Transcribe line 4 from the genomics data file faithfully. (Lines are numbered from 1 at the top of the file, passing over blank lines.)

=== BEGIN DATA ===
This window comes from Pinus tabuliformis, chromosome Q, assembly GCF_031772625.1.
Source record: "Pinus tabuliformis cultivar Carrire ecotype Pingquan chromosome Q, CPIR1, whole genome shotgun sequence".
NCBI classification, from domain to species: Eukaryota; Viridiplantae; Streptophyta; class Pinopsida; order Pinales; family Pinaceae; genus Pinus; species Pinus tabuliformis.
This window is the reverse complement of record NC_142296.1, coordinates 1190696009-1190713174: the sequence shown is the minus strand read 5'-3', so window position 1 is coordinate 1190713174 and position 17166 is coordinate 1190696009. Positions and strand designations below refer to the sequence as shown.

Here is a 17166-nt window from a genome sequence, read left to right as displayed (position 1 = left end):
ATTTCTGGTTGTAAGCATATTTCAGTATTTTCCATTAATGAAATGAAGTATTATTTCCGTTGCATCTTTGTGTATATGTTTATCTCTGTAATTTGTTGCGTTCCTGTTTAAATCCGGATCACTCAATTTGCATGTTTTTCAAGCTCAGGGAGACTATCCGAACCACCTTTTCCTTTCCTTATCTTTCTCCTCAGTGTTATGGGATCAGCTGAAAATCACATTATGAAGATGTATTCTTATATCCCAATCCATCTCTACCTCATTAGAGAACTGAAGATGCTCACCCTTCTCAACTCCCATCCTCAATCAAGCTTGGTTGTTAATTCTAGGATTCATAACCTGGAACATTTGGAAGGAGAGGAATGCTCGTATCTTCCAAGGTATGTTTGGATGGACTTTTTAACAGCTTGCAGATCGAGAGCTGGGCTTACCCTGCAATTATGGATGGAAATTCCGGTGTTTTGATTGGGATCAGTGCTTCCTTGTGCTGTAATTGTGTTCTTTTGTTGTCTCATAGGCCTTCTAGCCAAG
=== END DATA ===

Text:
This window is the reverse complement of record NC_142296.1, coordinates 1190696009-1190713174: the sequence shown is the minus strand read 5'-3', so window position 1 is coordinate 1190713174 and position 17166 is coordinate 1190696009. Positions and strand designations below refer to the sequence as shown.